Betty Reid Soskin got a big gift on a big birthday Wednesday.
On the day the oldest park ranger in the United States turned 100 years old, the West Contra Costa Unified School District renamed Juan Crespi Middle School in El Sobrante as Betty Reid Soskin Middle School.
Though confined to a wheelchair at Wednesday’s ceremony, Soskin is still a park guide at the Rosie the Riveter WWII Home Front National Historical Park in Richmond. She is also known for her involvement in the Civil Rights Movement, co-founding Reid’s Records in Berkeley, and working for state Assembly members Dion Aroner and Loni Hancock.
Soskin was also part of the planning and development of the park where she still works.
“I don’t know what one might do to justify a long life; I think that you have pretty much got it made,” Soskin said, after cutting the red ribbon officially marking the name change. Because of COVID-19, organizers encouraged people to watch through the district’s Facebook Live feed, which cut off during Soskin’s remarks.
The event brought out state and local education officials, local county Supervisor John Gioia and Rep. Mark DeSaulnier, D-Walnut Creek.
Committed to change
Gioia recalled, during meetings to establish the national park, how Soskin emphasized telling the truth of what happened in the shipyards during World War II.
“I remember one of the first conversations I had with Betty about the new national park in Richmond, and she said ‘I’m not sure how I feel about this park yet. I have sort of a love-hate relationship with it.’”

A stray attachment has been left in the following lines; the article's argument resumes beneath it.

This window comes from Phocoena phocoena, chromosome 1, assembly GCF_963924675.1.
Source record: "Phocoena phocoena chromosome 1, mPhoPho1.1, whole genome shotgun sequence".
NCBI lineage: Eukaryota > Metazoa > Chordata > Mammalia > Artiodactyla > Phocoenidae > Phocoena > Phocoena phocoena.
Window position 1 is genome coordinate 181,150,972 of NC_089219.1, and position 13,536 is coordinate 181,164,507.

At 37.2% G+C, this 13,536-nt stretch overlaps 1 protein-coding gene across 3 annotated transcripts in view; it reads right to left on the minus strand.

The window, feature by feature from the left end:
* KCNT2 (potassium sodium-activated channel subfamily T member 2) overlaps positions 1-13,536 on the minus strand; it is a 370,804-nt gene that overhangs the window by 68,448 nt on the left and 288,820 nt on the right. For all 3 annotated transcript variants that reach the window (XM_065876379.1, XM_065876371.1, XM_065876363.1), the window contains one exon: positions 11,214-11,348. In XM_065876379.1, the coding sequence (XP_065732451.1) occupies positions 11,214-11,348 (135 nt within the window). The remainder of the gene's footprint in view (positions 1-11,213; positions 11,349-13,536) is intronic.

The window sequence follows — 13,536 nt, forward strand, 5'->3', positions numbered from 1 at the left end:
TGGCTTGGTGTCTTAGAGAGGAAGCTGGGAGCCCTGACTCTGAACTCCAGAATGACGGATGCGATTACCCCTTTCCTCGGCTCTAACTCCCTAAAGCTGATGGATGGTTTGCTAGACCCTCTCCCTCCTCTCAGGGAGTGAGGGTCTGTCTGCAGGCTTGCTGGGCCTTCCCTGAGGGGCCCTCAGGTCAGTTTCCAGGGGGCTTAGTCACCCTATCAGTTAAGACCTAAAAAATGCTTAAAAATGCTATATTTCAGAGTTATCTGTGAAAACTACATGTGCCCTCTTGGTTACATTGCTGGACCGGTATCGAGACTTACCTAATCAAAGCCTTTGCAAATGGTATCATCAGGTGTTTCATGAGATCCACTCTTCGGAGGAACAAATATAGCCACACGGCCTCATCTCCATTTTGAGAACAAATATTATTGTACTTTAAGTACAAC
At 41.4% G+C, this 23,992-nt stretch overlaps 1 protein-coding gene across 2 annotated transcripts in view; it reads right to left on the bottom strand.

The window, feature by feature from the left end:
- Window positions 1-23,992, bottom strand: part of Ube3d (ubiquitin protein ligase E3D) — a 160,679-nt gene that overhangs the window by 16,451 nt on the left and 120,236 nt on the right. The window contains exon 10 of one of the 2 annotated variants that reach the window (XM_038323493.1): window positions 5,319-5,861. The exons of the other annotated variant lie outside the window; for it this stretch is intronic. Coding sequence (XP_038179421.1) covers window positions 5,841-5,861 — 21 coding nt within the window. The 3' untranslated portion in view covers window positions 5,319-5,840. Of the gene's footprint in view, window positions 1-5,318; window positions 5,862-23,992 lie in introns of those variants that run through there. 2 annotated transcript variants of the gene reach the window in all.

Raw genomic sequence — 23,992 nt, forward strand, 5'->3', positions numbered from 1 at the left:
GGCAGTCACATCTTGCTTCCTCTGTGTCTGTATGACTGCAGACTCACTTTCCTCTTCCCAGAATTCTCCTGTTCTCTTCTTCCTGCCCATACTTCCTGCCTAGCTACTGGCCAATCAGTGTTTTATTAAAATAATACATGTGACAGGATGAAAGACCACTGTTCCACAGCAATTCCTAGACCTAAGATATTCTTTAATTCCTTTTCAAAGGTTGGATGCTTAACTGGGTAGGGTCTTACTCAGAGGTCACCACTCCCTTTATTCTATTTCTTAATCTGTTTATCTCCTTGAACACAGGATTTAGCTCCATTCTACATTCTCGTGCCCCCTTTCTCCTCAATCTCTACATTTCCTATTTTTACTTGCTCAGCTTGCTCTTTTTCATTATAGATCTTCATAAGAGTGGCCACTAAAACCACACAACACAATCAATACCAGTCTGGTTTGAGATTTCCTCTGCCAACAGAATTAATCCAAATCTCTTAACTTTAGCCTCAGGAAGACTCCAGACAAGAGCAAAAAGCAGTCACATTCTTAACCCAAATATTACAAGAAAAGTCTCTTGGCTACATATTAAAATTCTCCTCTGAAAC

“I don’t know what one might do to justify a long life; I think that you have pretty much got it made.”Betty Reid Soskin
The park was meant to celebrate the war effort, Gioia said. “But there was a lot of racism and injustice that happened on the home front, like in the Kaiser shipyards. And Betty experienced some of that.”
“But Betty, as we know, doesn’t stop at just telling the truth,” Gioia said. “It’s been about changing that inequity and making it fair, and just, and equitable. So when you have someone that calls out the problems that other people don’t want to talk about, then moves to change that situation for the better — whether in her own personal role as an activist in the East Bay or representing a state legislature and making policy — that’s really the true sign of commitment. What’s being recognized here is everything that Betty stood for.”
A humble leader
California State Superintendent of Public Instruction Tony Thurmond said he wanted to name Soskin as an ambassador and spokesperson for California public education.
“It is probably difficult for Miss Betty Reid Soskin to be here and hear all these accolades showered upon her, one of the things I have been privileged to learn about Miss Betty Reid Soskin is she is a humble leader, a modest leader, whose actions speak louder than anyone’s words.”
“But thank you for giving us this honor, because what you call something does matter,” Thurmond said, getting emotional while pointing out state legislators just passed AB 101, a bill requiring all state public high schools to teach ethnic studies.
“We have a champion. We have someone who has fought for civil rights, for women’s rights, for racial justice, and our children deserve to have someone to look up to,” said Thurmond, who said his child attended the school. “I’m proud to be the parent of an alum of Betty Reid Soskin Middle School.”
Principal Guthrie Fleischman described a staff meeting last November, when the idea of changing the school’s name came up. From there momentum picked up and once the decision-makers laid out criteria for a new name — a local connection and an inspiring name connected to racial equality and social justice — “It was not a long debate, to be honest with you.”
“I can’t think of another time when I’ve seen a community as inspired as this community is, by attaching themselves to your name,” he told Soskin.